My art is influenced from three different areas; comics, graffiti and the prison culture. I was incarcerated and served a life term sentence of 26 years to life. Currently I am off parole and using my art to help others in my community, mainly with an organization I helped create- “Together We Create”.
It has helped me to examine, express and unravel my past addictions, coping mechanisms, flaws, etc and share them with others by creating pieces of art that are thought provoking. In hopes of showing others that there is a way out of the darkness.
Sharing my experiences through art is very therapeutic to me, because we are all human.
Drawing and children’s books
Art is a direct channel to my higher power. When I’m creating, I’m fully present and at peace. Not only that — as part of the creation process, I’ve learned that you have to back up and look at the bigger picture. It’s just like life: If you’re too focused on the little details, you won’t see the greater masterpiece that’s right in front of you. It’s a powerful life lesson.
I’ve been doing art on and off my adult life, but it really took off when got into recovery. Since then I’ve starting painting again and am taking lots of art classes and workshops. My work is ever changing. It’s a calling now, there is so much I want to create. I’m inspired by nature and other’s art. As it relates to my recovery, I can say “To thine own self be true”. I feel like I cannot not create. At this Art Show, I’ll be sharing limited edition signed and numbered prints of my ‘Ladies’ series, original palette knife wave paintings, driftwood beach designs and some landscape photography (my new passion).
See some of my other work on my ‘Art by Cris’ Facebook page
Acryclics and mixed materials
My art is Acrylic and mixed materials. I didn’t start painting until 2020, during the COVID lockdown, as a way to distract from all the deaths and illnesses from impacting my physical and mental health. I have a connective tissue disorder that causes pain, anxiety, and episodic depression. To remain in a state of “remission” and avoid relapses into depression I started doing paint parties with my mom, who happens to be a published artist. Painting aggravates my tendons so I have to stop every so often and pick up where I left off. Some pieces have taken months to complete for that reason.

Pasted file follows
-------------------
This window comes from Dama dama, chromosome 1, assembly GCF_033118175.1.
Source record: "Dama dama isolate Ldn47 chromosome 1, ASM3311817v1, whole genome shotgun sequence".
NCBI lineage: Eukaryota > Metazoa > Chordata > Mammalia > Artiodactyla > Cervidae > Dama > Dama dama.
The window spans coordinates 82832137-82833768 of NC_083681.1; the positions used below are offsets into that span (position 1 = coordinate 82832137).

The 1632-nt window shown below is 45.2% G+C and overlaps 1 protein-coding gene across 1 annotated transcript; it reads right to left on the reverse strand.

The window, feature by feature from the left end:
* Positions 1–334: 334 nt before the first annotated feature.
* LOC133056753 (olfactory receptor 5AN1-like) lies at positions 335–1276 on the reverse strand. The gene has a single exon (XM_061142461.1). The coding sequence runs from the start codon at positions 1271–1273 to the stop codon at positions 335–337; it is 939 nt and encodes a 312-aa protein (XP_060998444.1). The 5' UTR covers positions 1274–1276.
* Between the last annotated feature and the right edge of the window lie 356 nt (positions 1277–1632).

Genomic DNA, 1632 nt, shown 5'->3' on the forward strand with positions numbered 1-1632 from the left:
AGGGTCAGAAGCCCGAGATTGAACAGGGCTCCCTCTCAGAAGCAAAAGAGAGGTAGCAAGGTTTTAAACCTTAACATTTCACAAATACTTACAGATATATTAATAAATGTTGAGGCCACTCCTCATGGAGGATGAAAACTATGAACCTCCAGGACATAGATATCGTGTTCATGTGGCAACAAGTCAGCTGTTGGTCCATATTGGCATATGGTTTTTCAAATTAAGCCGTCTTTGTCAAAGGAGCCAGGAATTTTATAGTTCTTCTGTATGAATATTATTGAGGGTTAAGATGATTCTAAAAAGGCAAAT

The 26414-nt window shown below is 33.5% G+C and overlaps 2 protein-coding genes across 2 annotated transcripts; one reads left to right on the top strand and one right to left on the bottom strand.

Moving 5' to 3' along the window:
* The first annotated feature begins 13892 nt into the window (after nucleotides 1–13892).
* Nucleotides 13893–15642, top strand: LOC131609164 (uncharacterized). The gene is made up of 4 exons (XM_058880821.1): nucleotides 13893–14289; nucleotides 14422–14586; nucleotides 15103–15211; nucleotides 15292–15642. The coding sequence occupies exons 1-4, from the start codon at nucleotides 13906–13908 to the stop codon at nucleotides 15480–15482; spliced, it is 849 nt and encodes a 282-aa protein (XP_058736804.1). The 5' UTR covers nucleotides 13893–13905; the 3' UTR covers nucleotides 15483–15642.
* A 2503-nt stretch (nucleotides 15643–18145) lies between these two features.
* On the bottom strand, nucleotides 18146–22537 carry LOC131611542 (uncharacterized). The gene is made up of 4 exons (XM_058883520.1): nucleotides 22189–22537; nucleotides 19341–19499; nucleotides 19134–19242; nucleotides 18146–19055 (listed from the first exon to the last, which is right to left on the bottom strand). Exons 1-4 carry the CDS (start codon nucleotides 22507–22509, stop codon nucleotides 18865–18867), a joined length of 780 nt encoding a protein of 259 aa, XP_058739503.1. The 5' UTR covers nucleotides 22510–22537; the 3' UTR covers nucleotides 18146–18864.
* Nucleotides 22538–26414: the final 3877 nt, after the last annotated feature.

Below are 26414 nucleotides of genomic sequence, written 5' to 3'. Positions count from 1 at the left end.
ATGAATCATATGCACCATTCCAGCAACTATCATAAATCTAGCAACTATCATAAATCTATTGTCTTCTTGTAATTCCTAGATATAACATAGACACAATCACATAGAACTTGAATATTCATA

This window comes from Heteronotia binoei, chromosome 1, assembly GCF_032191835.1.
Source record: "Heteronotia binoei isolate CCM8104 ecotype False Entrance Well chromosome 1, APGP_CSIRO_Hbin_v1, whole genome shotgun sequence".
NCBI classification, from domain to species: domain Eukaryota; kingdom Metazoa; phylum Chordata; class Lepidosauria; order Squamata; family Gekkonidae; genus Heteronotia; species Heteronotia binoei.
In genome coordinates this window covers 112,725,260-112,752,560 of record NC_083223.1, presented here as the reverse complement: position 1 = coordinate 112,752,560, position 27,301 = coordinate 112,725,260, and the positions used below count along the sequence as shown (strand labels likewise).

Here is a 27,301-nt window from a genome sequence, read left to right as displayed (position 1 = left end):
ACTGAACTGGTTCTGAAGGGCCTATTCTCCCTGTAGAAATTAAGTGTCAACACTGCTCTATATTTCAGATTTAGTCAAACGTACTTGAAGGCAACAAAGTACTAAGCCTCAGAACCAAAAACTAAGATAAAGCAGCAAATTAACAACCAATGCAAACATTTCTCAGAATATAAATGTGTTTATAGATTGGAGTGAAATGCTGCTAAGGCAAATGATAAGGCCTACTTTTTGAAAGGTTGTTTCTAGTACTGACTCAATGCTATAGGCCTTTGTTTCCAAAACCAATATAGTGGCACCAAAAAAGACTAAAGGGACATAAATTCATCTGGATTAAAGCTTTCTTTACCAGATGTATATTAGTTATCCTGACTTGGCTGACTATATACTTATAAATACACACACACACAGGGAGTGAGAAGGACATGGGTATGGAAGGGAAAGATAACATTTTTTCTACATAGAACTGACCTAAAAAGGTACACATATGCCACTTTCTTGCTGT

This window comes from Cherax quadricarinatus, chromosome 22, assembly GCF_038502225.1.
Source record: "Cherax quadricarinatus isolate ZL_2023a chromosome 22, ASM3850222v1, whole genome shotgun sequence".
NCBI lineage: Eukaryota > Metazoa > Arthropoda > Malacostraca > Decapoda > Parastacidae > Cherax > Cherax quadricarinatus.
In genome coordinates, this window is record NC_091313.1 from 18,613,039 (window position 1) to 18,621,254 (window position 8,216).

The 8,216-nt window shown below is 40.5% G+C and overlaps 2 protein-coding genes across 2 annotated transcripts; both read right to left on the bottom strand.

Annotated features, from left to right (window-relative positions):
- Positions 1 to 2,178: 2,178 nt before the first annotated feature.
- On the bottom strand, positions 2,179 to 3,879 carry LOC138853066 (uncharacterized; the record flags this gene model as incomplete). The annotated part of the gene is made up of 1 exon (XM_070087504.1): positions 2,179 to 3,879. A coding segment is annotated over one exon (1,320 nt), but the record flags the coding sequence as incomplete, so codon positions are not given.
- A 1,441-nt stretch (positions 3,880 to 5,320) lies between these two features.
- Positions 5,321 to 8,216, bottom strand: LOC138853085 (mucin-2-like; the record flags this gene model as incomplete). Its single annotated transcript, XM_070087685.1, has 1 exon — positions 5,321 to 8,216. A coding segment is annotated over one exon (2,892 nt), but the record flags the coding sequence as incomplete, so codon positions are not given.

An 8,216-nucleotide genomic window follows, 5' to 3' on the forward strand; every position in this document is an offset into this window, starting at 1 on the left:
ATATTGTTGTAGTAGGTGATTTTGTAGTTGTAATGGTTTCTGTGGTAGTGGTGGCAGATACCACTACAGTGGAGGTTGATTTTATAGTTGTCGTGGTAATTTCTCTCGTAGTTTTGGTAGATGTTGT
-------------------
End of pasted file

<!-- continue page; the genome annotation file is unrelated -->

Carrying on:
Art is something that has had a huge impact on my recovery(and sanity). Before I learned how to express my emotions properly, I channeled it into my pieces. Even currently, I still have to create an art piece to fully process life-changing events. Most of my art has the theme of mental illness, sobriety, and trauma. In the darkest of times art has saved me when nothing else could. A part of me goes into every single piece I create.
I’m a mixed media artist and art gives me a healthy outlet to quiet the mental chatter. I use art as a form of active meditation and a gift of gratitude to my higher power.
Stuart Hill Robinson
Stuart will be our DJ and providing a background music soundtrack for the event. He is a part of the Ambient Mafia DJ collective based in the Bay Area. Visit his profile and learn more about the group here